Pagé has done similar projects with universities across the world, and her colleagues enjoyed a longstanding partnership with CCU faculty, both in online and collaborative contexts. Multiple CCU faculty have taught at University of Applied Sciences Mainz.However, Multiversum is the first project between creative departments and the first to expand beyond the digital platform to include student travel, a full exhibit experience in Mainz, and a corresponding exhibit in the Conway/Myrtle Beach area.

“We wanted an opportunity to be able to showcase this project domestically for those who aren’t able to travel to Germany and to offer students here an opportunity to present on their work within the [Myrtle Beach Art] museum,” said Crandell.

Mann noted that as he observed German/American student interaction week after week as the project developed, he was pleased with the amount of time the students spent discussing a wide range of cultural topics outside the project.

“The cohesion that happened with some of the groups was fantastic to watch,” said Mann. “They would meet outside of class to talk about life in general - how is it to live in their country versus our country? And I would hear these stories from my students. One said, ‘The first time we met, we talked for hours about everything but this project.’”

Crandell added that students learned as much about themselves as they did about their German counterparts.

“These students learned persistence, and they learned a lot about collaboration, especially within remote teams, which is obviously much more common in today’s world. They learned the value of that synchronous communication as well.”

Jay Orcutt, who was recently part of the first CCU cohort to graduate with a B.F.A. in visual communication design, said the Multiverse experience was fun, hard work, and illuminating.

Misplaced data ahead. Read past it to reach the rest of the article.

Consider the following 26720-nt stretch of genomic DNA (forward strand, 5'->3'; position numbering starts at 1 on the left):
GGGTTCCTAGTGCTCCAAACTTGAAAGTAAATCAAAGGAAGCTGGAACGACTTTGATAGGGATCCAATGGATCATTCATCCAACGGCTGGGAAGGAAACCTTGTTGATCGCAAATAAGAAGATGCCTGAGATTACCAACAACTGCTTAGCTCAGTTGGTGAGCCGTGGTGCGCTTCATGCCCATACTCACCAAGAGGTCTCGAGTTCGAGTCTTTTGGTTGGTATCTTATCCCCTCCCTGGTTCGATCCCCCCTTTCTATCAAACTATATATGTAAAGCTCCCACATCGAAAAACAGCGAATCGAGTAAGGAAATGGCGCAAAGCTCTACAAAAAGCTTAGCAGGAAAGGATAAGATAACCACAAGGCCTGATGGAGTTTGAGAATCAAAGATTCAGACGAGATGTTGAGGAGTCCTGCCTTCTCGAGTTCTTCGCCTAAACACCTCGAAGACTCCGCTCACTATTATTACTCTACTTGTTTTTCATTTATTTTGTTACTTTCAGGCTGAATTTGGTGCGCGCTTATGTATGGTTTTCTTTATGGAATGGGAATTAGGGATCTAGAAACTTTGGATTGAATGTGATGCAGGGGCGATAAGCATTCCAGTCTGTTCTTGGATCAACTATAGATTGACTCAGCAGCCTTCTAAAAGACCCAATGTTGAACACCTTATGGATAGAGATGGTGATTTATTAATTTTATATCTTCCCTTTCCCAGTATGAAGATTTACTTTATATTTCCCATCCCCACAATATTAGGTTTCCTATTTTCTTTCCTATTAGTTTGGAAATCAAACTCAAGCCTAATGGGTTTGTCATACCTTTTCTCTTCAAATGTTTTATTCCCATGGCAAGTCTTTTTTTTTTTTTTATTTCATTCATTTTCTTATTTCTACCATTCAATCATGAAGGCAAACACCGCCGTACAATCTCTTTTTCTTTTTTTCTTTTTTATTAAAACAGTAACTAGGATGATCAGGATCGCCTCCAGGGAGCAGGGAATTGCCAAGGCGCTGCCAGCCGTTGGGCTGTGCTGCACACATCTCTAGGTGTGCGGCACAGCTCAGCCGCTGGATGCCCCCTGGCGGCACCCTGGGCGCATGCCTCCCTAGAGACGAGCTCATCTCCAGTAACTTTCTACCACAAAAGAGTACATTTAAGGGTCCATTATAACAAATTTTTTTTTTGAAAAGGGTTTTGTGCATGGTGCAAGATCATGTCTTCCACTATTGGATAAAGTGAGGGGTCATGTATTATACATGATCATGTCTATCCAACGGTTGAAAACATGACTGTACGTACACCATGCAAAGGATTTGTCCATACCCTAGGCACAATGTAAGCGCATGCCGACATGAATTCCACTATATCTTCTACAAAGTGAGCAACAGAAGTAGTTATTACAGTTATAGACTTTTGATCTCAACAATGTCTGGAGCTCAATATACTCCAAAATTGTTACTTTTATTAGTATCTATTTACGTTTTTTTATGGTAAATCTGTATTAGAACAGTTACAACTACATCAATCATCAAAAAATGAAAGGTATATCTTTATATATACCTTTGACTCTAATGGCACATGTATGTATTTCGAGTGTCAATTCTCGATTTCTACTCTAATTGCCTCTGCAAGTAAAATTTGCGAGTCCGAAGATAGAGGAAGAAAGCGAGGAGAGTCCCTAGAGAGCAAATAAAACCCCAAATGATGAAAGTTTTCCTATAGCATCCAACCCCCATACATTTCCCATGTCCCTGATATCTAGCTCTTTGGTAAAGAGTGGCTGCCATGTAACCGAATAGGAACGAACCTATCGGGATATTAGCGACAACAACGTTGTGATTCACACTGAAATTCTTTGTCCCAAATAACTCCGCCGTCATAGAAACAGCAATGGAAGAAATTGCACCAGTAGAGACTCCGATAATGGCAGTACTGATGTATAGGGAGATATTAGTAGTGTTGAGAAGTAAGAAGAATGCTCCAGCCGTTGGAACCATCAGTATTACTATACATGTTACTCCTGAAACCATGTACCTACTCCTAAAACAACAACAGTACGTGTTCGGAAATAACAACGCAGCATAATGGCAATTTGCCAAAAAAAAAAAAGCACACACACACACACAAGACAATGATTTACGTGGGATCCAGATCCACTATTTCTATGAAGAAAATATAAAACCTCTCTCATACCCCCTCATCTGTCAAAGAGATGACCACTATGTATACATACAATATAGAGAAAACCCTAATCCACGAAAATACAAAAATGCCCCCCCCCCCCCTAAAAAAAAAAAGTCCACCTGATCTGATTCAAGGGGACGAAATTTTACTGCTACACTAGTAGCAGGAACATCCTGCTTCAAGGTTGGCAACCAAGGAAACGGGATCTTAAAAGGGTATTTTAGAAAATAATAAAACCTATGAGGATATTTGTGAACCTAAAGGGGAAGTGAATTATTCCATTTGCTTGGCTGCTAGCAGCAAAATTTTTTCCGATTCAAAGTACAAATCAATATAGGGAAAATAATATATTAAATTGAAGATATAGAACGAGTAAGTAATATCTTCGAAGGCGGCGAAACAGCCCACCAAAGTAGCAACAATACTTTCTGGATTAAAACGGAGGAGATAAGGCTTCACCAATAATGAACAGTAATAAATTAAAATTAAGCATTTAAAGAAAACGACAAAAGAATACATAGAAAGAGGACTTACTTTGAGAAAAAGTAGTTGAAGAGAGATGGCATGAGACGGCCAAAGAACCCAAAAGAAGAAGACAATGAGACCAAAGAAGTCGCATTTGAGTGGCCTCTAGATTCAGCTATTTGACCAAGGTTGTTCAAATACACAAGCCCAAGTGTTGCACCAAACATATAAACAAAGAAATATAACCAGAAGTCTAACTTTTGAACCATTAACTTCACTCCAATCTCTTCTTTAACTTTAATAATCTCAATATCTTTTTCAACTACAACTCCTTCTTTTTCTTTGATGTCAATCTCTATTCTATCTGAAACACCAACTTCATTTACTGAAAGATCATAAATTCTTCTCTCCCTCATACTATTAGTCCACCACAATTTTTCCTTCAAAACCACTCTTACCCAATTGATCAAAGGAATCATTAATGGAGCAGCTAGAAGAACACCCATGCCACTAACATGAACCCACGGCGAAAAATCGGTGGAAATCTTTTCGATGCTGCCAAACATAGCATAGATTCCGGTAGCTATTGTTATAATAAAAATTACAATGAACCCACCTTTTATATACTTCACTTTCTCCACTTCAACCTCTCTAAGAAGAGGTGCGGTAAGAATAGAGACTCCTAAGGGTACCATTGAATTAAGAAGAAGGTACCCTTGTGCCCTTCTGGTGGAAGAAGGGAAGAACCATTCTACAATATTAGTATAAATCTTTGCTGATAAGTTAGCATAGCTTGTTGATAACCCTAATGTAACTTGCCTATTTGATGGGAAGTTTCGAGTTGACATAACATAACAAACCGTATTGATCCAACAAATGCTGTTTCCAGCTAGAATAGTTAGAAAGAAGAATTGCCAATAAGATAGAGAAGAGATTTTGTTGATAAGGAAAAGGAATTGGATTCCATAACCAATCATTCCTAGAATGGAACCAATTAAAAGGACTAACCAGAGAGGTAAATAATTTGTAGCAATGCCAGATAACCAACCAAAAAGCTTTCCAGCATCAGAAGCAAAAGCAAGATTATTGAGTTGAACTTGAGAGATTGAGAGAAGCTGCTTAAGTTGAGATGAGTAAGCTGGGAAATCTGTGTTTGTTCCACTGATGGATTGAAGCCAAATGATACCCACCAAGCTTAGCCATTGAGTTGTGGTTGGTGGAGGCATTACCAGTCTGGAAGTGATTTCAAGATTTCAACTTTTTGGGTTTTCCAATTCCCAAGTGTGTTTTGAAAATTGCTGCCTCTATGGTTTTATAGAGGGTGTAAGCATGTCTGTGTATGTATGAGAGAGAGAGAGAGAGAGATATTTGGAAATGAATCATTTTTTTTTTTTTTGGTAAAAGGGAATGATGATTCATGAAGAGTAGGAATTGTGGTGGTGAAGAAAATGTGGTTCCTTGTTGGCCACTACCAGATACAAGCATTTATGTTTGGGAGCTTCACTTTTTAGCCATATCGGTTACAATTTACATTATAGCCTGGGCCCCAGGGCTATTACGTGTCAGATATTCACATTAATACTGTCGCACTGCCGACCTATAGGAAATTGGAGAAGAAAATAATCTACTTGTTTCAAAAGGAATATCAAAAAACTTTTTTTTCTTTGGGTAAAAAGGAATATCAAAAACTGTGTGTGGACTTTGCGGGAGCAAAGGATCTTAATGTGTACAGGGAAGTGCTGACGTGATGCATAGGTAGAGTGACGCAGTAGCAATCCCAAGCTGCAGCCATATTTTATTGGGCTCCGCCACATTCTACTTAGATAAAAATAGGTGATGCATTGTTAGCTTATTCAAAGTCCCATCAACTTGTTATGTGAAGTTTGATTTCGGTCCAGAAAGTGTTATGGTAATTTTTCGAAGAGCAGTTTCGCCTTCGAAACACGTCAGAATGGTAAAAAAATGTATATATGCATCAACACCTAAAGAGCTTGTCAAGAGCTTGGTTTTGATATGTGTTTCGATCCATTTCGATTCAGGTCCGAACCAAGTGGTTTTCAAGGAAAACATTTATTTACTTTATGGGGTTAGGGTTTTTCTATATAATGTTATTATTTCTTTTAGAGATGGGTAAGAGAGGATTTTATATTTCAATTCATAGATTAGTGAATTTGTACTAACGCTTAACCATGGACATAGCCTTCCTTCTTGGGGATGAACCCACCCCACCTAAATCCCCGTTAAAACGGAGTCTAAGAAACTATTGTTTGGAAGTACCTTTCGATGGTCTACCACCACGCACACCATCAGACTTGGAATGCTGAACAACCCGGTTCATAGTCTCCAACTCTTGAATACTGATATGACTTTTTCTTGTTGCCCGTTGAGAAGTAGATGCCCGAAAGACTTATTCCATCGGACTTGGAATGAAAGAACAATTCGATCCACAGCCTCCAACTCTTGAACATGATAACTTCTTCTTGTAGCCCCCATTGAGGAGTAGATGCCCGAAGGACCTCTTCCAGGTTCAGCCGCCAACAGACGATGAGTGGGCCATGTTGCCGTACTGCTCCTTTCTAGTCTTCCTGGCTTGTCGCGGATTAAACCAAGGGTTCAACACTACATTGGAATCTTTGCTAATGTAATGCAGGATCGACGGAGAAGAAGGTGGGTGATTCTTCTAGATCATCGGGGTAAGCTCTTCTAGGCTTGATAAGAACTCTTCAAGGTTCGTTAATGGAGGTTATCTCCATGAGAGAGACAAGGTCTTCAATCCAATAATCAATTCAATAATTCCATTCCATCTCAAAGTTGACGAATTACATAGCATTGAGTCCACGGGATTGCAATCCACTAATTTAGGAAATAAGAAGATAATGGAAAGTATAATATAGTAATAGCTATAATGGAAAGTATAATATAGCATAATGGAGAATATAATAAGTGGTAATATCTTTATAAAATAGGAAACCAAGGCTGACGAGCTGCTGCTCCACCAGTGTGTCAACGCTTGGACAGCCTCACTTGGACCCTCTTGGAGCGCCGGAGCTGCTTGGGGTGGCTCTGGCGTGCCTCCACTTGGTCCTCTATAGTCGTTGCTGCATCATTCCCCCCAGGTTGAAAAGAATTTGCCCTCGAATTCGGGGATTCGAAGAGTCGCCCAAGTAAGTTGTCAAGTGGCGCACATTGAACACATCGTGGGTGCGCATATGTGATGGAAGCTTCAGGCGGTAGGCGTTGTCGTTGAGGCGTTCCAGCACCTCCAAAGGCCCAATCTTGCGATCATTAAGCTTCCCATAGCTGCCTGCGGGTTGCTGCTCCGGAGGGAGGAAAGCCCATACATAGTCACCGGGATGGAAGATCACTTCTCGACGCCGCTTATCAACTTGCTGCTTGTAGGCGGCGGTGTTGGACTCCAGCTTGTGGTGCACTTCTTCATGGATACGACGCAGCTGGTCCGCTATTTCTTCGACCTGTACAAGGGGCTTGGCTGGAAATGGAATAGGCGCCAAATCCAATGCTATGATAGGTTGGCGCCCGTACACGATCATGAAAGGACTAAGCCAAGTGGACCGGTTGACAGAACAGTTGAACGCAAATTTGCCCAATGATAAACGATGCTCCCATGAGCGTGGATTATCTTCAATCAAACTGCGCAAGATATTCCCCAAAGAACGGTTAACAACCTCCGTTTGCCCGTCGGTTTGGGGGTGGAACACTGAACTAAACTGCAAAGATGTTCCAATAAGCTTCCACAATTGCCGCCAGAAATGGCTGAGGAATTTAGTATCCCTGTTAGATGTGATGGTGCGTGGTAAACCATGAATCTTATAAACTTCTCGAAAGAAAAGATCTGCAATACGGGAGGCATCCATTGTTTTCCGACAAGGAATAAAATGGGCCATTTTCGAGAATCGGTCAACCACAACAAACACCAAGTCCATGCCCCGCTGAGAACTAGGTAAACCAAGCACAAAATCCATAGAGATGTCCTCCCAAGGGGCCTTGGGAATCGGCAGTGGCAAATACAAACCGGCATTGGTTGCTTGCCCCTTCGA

“It was really great, and the German students were wonderful to work with,” said Orcutt. “They were so welcoming, and we had an amazing time. We really connected and shared stories of the United States and Germany, and we came to the conclusion that we’re not that different.”

Homecoming – Multiversum as a Piece of the Whole

At the Myrtle Beach Art Museum, Multiversum is one exhibit within a larger retrospective, titled “Local Stories Matter: Exploring Our Region through 10 Years of the Athenaeum Press.” Crandell said “Local Stories Matter” is the largest exhibition the Press has ever created and encompasses “about three times the amount of space we typically deal with.”

The space allotment is appropriate, as the Athenaeum Press has plenty of fascinating material to share.

Established in 2013, the Athenaeum Press is dedicated to finding, researching, and telling local and regional stories that are often overlooked. Topics over the years have included pirates in the Carolinas, chicken bog, photographer William Van Auken Greene, South Carolina’s energy system, pulp fiction writer Mickey Spillane, and Gullah Geechee music, people, language, and culture. Each project spans 1-2 academic semesters; involves students as well as affiliated interdisciplinary faculty, local scholars, and community members; and culminates with the production of a textual work and a multimedia element, such as a pop-up museum exhibit, a recipe kit, an interactive website, or an audio recording. “Local Stories Matter” includes exhibitions of 14 Athenaeum Press projects as well as related programming including panel discussions, excursions to areas of focus in the projects, and scholarly lectures.